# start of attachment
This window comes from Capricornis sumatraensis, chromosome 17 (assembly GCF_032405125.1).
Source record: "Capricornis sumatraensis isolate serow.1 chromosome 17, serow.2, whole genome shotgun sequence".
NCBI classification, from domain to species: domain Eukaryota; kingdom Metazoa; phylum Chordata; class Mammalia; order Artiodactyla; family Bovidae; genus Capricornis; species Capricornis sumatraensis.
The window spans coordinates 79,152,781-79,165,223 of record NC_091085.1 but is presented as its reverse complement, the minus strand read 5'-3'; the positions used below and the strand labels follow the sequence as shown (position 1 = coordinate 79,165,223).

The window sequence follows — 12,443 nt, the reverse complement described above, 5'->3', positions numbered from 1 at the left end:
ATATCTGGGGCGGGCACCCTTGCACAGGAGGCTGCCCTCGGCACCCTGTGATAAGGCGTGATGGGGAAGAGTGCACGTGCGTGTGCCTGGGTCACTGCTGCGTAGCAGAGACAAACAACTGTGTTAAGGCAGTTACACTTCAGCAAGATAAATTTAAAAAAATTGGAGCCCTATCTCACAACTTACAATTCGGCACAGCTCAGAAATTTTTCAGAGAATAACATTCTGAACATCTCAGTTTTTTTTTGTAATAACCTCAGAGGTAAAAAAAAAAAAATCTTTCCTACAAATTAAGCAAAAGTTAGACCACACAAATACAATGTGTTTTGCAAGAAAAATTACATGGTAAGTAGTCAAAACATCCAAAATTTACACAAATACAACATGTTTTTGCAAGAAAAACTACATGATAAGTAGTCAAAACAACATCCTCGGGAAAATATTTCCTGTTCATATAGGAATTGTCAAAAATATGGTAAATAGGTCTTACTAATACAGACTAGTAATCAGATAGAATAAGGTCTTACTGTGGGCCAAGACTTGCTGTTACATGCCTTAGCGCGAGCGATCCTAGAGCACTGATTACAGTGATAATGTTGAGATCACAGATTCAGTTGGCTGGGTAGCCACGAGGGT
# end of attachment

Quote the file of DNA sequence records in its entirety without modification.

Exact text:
This window comes from Capricornis sumatraensis, chromosome 17 (assembly GCF_032405125.1).
Source record: "Capricornis sumatraensis isolate serow.1 chromosome 17, serow.2, whole genome shotgun sequence".
NCBI classification, from domain to species: domain Eukaryota; kingdom Metazoa; phylum Chordata; class Mammalia; order Artiodactyla; family Bovidae; genus Capricornis; species Capricornis sumatraensis.
The window spans coordinates 79,152,781-79,165,223 of record NC_091085.1 but is presented as its reverse complement, the minus strand read 5'-3'; the positions used below and the strand labels follow the sequence as shown (position 1 = coordinate 79,165,223).

The window sequence follows — 12,443 nt, the reverse complement described above, 5'->3', positions numbered from 1 at the left end:
ATATCTGGGGCGGGCACCCTTGCACAGGAGGCTGCCCTCGGCACCCTGTGATAAGGCGTGATGGGGAAGAGTGCACGTGCGTGTGCCTGGGTCACTGCTGCGTAGCAGAGACAAACAACTGTGTTAAGGCAGTTACACTTCAGCAAGATAAATTTAAAAAAATTGGAGCCCTATCTCACAACTTACAATTCGGCACAGCTCAGAAATTTTTCAGAGAATAACATTCTGAACATCTCAGTTTTTTTTTGTAATAACCTCAGAGGTAAAAAAAAAAAAATCTTTCCTACAAATTAAGCAAAAGTTAGACCACACAAATACAATGTGTTTTGCAAGAAAAATTACATGGTAAGTAGTCAAAACATCCAAAATTTACACAAATACAACATGTTTTTGCAAGAAAAACTACATGATAAGTAGTCAAAACAACATCCTCGGGAAAATATTTCCTGTTCATATAGGAATTGTCAAAAATATGGTAAATAGGTCTTACTAATACAGACTAGTAATCAGATAGAATAAGGTCTTACTGTGGGCCAAGACTTGCTGTTACATGCCTTAGCGCGAGCGATCCTAGAGCACTGATTACAGTGATAATGTTGAGATCACAGATTCAGTTGGCTGGGTAGCCACGAGGGT